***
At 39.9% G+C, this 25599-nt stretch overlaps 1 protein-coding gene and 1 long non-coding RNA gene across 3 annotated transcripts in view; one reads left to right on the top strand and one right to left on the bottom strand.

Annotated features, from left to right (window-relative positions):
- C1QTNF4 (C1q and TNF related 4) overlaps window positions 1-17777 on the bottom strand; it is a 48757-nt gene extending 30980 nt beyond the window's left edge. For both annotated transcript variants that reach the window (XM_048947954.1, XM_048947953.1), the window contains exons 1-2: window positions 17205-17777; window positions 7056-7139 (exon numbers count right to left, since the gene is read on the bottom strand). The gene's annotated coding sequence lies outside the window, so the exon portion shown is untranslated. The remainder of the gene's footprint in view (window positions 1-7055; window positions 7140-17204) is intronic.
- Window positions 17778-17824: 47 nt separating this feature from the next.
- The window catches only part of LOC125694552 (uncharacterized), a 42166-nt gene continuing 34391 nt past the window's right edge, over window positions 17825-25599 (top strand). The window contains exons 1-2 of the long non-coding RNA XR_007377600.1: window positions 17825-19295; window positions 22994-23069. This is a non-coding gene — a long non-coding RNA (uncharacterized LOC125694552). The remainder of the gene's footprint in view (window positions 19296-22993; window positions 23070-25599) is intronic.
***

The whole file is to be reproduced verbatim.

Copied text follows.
At 39.9% G+C, this 25599-nt stretch overlaps 1 protein-coding gene and 1 long non-coding RNA gene across 3 annotated transcripts in view; one reads left to right on the top strand and one right to left on the bottom strand.

Annotated features, from left to right (window-relative positions):
- C1QTNF4 (C1q and TNF related 4) overlaps window positions 1-17777 on the bottom strand; it is a 48757-nt gene extending 30980 nt beyond the window's left edge. For both annotated transcript variants that reach the window (XM_048947954.1, XM_048947953.1), the window contains exons 1-2: window positions 17205-17777; window positions 7056-7139 (exon numbers count right to left, since the gene is read on the bottom strand). The gene's annotated coding sequence lies outside the window, so the exon portion shown is untranslated. The remainder of the gene's footprint in view (window positions 1-7055; window positions 7140-17204) is intronic.
- Window positions 17778-17824: 47 nt separating this feature from the next.
- The window catches only part of LOC125694552 (uncharacterized), a 42166-nt gene continuing 34391 nt past the window's right edge, over window positions 17825-25599 (top strand). The window contains exons 1-2 of the long non-coding RNA XR_007377600.1: window positions 17825-19295; window positions 22994-23069. This is a non-coding gene — a long non-coding RNA (uncharacterized LOC125694552). The remainder of the gene's footprint in view (window positions 19296-22993; window positions 23070-25599) is intronic.